We’re getting into the crazy kings after the kingdom divides. As you read this week, pay attention to where the kings reign: Israel’s 10 tribes in the north or Judah’s one tribe in the south (remember, the Levites are a tribe but don’t have land and usually do their own thing – though they’re typically connected with Judah). It’s important to remember that the standard by which the kings are judged is the blessings/curses of covenant faithfulness in Deuteronomy 28 and the covenant with David in 2 Samuel 7 where the Lord still disciplines the kings for their iniquity. It’s pretty amazing when you read all the heinous rebellion of these chapters that the Lord is so abundantly patient with his people –including us. We just have the benefit of the fuller picture where the fullness of God’s justice was poured out on Christ at the cross so that we may have peace with God and one another.
The chapter in Kings gives you the flyover version of the years after Solomon’s death and the kingdom’s division. Two kings do what is evil in the sight of the Lord and one does right – but God can use both the good and the bad for his purposes. In 2 Chronicles 13, Abijah seems like a good guy… until the last verse, which illustrates how his heart was “not wholly true” to the Lord. During Asa’s reign there was a great return to true worship of Yahweh, yet in Asa’s final days he wandered away from his reliance upon the Lord. Even though the Lord ordained a disease for his repentance, Asa remained stubborn.
If this is starting to feel like Judges again… you’re reading properly. It’s getting’ wild out there. Conspiracy and backstabbing and war. You really can’t ask for more drama (and sin). Even still, the word of the Lord is the driving force and the standard by which kingly actions are judged. It goes from bad to worse when Ahab becomes king. Not only did Ahab walk in the ways of Jeroboam, he also took a foreign wife, worshipped Baal, and made an Asherah. The terrible trifecta of treason against Yahweh. And still… with the final verse of 1 Kgs. 16, we’re reminded the word of the Lord stands forever, accomplishes its purpose, and it always true (see Joshua 6:26 for the original decree). When we flip over to 2 Chronicles 17, we’re back to Judah and some good news with Jehoshaphat. His heart is courageous in the ways of the Lord and send out officials to teach the people. You’ll see Obadiah mentioned there – whom we’ll read on Saturday.
This is a familiar stretch of 1 Kings, and a fun one at that. We ought not be surprised at this point, but pay attention to who’s in control here and who’s word has authority. These chapters illustrate God’s faithfulness, God’s providence, God’s authority, etc. But the patterns introduced here are also picked up and repeated by Jesus and Paul in the New Testament. Jesus references Elijah in Luke 4:25 when he gives his mission statement in Nazareth about proclaiming good news to the poor, the captives, and the blind. He references it, and then repeats it in Luke 7:11 when Jesus preaches the good news to those outside of Israel(see also 7:9 a few verses prior). But Jesus isn’t the only one who sees himself in the line of Elijah. The apostle Paul explains in Galatians 2:11-17 that when he persecuted the church, he saw himself as being “jealous and zealous” for the Lord, as one who corrects false worship (like Elijah). But after a sudden encounter with the risen Christ – he follows Elijah’s path and goes to Horeb/Mt. Sinai/Arabia where he re-works his entire theology in light of Christ and then returns to Damascus/Syria.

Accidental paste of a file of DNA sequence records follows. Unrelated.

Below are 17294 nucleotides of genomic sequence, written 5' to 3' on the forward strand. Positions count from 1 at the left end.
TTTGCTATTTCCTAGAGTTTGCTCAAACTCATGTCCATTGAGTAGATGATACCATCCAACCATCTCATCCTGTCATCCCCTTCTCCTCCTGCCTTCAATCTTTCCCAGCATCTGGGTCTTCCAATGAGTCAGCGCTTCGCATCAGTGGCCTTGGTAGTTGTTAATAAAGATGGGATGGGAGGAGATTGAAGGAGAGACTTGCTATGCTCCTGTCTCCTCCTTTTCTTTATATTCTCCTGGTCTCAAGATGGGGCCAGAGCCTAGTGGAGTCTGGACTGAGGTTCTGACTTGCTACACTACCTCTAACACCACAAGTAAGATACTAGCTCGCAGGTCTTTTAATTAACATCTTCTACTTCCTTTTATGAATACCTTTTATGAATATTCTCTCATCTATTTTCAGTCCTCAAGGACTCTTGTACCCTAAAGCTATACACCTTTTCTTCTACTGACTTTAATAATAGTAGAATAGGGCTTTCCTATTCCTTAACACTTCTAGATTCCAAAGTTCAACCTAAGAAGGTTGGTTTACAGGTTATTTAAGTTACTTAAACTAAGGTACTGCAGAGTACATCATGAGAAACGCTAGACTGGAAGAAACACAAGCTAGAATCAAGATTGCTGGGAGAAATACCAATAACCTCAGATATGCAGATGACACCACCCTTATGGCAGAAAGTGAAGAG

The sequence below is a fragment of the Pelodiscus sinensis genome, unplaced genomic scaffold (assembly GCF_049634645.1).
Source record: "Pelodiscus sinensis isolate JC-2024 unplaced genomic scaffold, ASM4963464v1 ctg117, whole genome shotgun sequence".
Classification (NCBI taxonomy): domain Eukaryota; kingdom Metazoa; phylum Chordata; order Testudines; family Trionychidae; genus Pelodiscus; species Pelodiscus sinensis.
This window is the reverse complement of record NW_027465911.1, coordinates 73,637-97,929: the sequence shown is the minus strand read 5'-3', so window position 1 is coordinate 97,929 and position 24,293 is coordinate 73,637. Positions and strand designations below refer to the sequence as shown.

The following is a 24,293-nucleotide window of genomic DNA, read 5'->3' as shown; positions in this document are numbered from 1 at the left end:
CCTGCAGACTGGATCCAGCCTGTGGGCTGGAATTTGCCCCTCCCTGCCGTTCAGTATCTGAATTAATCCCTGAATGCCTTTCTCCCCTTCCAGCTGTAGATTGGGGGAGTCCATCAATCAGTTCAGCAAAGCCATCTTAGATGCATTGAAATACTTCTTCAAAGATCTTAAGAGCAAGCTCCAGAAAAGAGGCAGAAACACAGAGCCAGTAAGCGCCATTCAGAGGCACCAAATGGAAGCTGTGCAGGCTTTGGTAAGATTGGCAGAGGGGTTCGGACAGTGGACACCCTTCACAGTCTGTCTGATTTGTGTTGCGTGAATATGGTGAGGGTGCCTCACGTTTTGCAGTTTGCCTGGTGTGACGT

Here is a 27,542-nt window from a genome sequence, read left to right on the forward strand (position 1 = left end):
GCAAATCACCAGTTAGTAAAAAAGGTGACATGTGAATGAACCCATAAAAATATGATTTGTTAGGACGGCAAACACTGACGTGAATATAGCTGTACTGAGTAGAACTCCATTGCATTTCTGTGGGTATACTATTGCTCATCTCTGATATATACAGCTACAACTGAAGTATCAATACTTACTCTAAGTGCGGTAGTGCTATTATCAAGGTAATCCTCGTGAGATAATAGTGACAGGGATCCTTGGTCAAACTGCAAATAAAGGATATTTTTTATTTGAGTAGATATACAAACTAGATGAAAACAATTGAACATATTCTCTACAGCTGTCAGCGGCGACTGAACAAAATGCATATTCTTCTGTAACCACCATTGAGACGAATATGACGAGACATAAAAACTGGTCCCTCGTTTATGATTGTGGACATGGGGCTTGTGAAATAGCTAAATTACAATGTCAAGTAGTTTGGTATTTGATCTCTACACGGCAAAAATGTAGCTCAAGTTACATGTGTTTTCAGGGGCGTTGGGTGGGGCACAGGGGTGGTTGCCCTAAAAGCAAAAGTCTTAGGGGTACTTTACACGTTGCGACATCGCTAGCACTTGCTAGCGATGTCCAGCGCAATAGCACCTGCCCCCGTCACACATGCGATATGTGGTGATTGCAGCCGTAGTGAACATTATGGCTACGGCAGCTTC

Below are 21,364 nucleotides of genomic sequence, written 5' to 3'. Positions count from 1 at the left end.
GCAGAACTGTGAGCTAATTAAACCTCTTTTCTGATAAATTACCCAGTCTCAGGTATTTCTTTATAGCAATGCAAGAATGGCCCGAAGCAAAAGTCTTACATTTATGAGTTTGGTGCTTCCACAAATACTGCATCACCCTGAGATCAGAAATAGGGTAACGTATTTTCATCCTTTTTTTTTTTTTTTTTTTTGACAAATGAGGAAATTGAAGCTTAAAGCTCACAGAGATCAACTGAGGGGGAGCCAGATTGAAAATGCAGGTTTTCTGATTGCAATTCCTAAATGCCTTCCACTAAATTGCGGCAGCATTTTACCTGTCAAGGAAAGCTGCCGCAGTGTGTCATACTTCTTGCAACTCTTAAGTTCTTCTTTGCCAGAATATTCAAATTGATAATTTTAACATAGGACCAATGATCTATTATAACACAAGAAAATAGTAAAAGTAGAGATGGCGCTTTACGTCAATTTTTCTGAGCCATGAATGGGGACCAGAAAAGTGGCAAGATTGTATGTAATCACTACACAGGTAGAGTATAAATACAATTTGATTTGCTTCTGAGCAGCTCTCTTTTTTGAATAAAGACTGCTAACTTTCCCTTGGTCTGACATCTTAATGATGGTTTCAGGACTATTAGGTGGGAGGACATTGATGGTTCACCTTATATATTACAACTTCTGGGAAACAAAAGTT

The key to these chapters is that Lord is jealous for his own name and glory. He is, in the words of a popular worship song, “the God of the hills and valleys” and no tribal deity. This is the Lord who created all things and by his will they exist. It’s so easy to become prideful and entitled after a great victory. Ahab did when he asked for Naboth’s vineyard. The Lord is abundantly patient with his erring people, so patient that he has to be provoked to anger (how unlike us! we have no problem being angry) and even then, his correction is for our repentance.
The story in 2 Kings 22 hits real close to home. I think we’re seeing many people surround themselves with voices who only tell us what we want to hear. As believers, let’s be people who look deeply into criticism and correction – even if it’s hard to hear – to see if there is any truth in it. And let’s be people who repent of any sin in our hearts. If we are in a position to speak truth to power, let us unflinchingly say what must be said in accordance with God’s word.
There are excellent verses to reflect on today. Here’s a selection: “there is no injustice with the LORD our God, or partiality or taking bribes” (19:7), “we do not know what to do but our eyes are on you” (20:12), “the battle is not yours but God’s” (20:15), “believe in the LORD your God, and you will be established; believe his prophets, and you will succeed” (20:20).
The name Obadiah was mentioned twice in this week’s reading, but it’s also a very common name that means “Servant of Yahweh”. We’re not sure if this was the same Obadiah who wrote this book (it’s probably unlikely, since this seems to be written after the fall of Jerusalem at the beginning of the exile). The Bible Project has a great video unpacking the main themes of Obadiah. The psalmist in Psalm 83 is still trying to understand the conflict between these families, but ends with the hope that they will know the Lord and seek his name.